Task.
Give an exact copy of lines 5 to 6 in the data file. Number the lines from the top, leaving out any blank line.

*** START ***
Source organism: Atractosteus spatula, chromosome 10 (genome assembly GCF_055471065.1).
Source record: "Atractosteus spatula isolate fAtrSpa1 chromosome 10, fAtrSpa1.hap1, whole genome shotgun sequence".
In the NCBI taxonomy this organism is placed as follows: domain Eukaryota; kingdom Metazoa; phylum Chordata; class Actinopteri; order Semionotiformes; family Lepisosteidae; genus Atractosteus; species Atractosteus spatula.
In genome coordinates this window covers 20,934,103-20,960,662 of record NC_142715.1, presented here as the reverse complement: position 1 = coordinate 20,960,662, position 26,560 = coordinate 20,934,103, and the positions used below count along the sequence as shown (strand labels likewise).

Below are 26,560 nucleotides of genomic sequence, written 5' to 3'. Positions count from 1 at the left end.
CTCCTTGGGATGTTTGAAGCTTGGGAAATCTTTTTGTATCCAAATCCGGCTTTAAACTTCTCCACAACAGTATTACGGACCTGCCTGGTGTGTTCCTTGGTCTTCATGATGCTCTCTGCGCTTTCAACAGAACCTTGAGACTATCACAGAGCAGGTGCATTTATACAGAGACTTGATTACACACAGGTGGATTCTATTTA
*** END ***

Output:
Below are 26,560 nucleotides of genomic sequence, written 5' to 3'. Positions count from 1 at the left end.
CTCCTTGGGATGTTTGAAGCTTGGGAAATCTTTTTGTATCCAAATCCGGCTTTAAACTTCTCCACAACAGTATTACGGACCTGCCTGGTGTGTTCCTTGGTCTTCATGATGCTCTCTGCGCTTTCAACAGAACCTTGAGACTATCACAGAGCAGGTGCATTTATACAGAGACTTGATTACACACAGGTGGATTCTATTTA